Chris Evert’s career winning percentage was 90%. After beating back cancer, that’s the same number doctors give her that it’s gone for good.

One year after announcing she was diagnosed with Stage 1 ovarian cancer, Evert revealed in an open letter published on ESPN.com that she is now free of the disease.

Evert detailed her road to recovery starting with the passing of her younger sister, Jeanne, in February 2020. Not long after, a blood test showed that Chris carried the same BRCA-1 variant that claimed her sister’s life. She underwent an immediate preventative hysterectomy, but pathology uncovered malignant cells and a tumor in her left fallopian tube. Six rounds of chemotherapy followed.

“It is only because of the genetic road map my sister left behind and the power of scientific progress that we caught my cancer early enough to do something about it,” said Evert. “My doctor said if left undiscovered, in four months' time I would probably have been Stage 3 like Jeanne, with very few options.”


After recovering from chemotherapy, Evert had to confront another health crisis. BRCA mutations significantly raise the risk of developing breast cancer, as well as an increased chance of prostate and pancreatic cancer. She could monitor the situation with frequent testing, or opt for another surgery.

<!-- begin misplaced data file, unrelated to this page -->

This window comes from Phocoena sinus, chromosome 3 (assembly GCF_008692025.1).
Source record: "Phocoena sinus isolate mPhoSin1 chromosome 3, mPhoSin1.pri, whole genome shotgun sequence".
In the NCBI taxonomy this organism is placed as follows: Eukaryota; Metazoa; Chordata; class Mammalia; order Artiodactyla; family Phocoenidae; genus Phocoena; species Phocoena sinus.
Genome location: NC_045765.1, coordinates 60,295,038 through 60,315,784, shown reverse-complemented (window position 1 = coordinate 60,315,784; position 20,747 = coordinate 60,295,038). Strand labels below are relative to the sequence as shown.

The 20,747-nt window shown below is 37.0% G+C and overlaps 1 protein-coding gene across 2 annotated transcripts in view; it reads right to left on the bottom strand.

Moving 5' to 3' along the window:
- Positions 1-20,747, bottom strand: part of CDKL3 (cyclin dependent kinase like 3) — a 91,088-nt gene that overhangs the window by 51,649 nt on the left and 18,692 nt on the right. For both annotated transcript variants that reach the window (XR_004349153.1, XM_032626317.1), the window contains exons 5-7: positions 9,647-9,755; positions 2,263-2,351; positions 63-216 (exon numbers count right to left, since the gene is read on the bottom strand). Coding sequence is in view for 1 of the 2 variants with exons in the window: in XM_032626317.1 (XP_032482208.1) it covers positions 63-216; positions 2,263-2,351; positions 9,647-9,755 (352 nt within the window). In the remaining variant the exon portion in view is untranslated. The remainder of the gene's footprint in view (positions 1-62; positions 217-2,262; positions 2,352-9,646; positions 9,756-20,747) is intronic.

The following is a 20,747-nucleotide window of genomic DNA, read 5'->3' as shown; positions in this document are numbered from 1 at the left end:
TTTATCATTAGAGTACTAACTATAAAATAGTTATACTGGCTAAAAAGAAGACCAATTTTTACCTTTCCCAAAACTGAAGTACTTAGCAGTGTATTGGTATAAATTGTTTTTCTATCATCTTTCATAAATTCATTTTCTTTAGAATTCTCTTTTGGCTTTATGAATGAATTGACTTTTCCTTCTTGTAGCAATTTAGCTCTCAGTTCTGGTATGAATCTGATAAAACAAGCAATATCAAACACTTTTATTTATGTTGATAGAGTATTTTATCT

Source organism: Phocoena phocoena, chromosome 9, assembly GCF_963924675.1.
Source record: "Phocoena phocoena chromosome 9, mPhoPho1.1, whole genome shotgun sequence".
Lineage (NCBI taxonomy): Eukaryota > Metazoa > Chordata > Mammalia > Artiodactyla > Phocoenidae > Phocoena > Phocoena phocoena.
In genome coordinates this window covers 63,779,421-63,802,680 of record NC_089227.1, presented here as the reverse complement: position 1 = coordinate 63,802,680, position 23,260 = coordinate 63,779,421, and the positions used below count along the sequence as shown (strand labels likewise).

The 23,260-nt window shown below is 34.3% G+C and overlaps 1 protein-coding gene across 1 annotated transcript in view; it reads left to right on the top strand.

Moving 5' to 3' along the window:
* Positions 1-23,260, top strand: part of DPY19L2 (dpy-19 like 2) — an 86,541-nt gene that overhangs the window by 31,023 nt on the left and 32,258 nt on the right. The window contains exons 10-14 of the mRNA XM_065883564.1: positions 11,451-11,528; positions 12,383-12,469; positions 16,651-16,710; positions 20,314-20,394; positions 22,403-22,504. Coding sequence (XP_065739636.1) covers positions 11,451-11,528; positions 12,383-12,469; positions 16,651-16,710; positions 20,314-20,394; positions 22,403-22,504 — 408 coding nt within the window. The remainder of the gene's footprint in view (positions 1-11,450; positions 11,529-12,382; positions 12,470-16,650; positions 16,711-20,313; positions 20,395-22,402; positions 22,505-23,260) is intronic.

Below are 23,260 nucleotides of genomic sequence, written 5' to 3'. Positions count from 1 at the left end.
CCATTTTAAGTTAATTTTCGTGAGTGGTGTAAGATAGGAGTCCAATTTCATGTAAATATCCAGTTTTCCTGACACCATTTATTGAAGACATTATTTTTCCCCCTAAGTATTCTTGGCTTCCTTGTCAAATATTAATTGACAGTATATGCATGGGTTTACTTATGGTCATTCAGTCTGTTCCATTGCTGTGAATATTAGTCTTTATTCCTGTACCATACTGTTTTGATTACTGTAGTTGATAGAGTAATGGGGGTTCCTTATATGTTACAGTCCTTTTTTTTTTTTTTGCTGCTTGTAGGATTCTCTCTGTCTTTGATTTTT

In December 2022, a year to the day from her hysterectomy, Evert had a double mastectomy. The report came back clear, and the risk of her developing breast cancer has been reduced by more than 90 percent.

Of the many millions of people with a BRCA mutation, only 10 percent are aware they are carriers. Evert’s hope in recounting her battle is to raise awareness of genetic testing.

“As relieved as I will be to get to the other side of this, I will always have a heavy heart,” said Evert. “I will never heal from losing Jeanne, and I will never take for granted the gift she gave me in the process.

“My sister's journey saved my life, and I hope by sharing mine, I just might save somebody else's.”